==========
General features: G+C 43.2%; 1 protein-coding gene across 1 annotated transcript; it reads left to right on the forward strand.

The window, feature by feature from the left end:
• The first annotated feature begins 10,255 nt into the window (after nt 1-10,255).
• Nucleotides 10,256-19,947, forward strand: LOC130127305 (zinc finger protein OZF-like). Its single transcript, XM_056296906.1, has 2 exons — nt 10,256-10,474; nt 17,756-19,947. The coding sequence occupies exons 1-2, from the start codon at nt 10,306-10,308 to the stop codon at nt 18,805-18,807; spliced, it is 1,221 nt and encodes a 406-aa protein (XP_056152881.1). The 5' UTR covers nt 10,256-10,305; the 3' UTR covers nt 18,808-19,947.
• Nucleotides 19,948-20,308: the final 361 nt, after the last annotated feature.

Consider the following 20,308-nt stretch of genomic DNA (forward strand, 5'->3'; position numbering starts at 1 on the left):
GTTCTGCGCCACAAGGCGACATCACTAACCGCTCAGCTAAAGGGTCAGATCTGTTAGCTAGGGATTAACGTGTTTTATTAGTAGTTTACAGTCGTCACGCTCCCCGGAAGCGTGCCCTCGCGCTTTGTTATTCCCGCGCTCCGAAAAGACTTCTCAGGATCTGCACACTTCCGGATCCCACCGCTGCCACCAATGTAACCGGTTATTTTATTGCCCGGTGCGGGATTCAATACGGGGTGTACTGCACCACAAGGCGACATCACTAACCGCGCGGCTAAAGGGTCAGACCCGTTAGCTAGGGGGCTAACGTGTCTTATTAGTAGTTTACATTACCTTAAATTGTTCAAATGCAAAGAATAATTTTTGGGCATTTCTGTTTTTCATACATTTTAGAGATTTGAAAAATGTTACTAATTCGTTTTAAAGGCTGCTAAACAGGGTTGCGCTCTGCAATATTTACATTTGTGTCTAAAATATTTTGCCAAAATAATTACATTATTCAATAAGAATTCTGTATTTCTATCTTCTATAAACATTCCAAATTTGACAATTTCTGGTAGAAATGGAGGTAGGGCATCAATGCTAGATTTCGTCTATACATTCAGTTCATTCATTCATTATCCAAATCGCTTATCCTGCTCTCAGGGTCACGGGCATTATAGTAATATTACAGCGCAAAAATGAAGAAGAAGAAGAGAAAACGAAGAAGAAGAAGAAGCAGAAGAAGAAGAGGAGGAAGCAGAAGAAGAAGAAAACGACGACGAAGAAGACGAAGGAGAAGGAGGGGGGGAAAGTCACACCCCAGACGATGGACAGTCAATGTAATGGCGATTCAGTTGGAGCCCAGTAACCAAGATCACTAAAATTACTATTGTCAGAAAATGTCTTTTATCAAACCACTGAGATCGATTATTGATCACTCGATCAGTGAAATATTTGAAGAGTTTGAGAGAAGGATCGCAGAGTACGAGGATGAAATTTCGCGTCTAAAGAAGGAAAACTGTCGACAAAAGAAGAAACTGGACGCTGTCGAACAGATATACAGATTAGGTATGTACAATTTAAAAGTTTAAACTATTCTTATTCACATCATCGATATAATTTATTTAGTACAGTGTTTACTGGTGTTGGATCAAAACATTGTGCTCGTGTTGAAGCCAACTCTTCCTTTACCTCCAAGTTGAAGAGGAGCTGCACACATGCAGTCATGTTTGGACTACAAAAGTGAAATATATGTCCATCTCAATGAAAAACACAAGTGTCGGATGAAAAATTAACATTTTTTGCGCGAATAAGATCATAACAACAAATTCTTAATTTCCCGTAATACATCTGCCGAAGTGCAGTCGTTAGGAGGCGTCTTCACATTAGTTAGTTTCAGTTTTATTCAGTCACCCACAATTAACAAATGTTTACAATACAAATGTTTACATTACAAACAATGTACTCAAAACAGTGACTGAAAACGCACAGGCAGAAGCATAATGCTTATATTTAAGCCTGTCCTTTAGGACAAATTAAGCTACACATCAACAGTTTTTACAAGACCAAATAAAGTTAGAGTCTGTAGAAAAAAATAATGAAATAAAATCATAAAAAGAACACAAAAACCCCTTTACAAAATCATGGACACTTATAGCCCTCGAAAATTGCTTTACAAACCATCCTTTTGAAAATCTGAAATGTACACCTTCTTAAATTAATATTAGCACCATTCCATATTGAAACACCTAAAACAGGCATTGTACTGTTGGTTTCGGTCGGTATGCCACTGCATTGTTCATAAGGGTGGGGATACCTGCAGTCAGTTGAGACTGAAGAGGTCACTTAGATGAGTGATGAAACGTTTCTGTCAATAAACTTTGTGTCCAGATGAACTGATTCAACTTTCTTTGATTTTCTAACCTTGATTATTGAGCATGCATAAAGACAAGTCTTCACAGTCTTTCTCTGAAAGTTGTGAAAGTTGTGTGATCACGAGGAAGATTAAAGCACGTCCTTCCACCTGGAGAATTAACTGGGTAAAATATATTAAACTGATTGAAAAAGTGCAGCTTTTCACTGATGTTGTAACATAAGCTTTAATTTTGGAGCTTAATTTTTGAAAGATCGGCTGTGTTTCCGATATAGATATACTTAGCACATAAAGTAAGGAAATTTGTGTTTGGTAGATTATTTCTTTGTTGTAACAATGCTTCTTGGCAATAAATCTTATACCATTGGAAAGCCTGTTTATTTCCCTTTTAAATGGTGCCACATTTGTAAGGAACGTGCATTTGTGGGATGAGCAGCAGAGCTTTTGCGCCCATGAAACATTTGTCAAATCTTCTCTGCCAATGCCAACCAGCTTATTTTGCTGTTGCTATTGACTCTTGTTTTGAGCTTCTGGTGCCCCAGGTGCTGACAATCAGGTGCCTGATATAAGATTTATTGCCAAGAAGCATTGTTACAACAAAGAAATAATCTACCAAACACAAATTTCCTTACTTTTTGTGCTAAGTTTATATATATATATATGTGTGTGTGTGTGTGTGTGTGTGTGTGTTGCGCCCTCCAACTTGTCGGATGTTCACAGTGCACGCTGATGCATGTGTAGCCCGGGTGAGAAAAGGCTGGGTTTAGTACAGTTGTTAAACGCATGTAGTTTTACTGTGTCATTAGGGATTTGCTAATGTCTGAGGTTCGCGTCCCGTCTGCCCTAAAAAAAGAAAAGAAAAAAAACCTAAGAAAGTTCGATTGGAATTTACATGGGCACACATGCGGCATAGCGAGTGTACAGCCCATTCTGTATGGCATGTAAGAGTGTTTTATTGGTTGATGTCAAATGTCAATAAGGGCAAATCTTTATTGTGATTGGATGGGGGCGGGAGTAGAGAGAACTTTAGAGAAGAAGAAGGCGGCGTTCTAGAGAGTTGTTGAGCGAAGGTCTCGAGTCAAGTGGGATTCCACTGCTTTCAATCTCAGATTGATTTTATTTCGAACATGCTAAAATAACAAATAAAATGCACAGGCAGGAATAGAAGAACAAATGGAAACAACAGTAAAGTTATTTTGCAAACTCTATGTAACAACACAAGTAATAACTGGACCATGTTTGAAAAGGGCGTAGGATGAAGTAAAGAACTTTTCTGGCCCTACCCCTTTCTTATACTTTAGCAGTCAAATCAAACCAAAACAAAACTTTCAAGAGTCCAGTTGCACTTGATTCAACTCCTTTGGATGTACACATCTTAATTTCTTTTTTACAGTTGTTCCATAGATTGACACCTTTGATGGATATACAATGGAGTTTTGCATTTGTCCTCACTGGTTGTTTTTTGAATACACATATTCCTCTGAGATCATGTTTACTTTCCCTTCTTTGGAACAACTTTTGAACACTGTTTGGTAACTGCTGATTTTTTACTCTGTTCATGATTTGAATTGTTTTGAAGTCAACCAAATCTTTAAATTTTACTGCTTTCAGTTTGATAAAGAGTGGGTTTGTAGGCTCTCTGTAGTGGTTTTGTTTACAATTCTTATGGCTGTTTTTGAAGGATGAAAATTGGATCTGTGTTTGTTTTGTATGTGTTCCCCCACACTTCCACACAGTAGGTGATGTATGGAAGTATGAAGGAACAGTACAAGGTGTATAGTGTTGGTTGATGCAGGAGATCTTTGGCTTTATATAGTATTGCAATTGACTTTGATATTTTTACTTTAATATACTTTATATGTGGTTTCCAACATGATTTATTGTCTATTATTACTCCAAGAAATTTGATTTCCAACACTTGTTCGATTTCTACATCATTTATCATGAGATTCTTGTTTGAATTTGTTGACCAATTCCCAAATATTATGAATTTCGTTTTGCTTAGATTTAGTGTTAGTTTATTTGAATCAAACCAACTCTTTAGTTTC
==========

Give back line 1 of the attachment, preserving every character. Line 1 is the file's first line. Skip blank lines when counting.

General features: G+C 43.2%; 1 protein-coding gene across 1 annotated transcript; it reads left to right on the forward strand.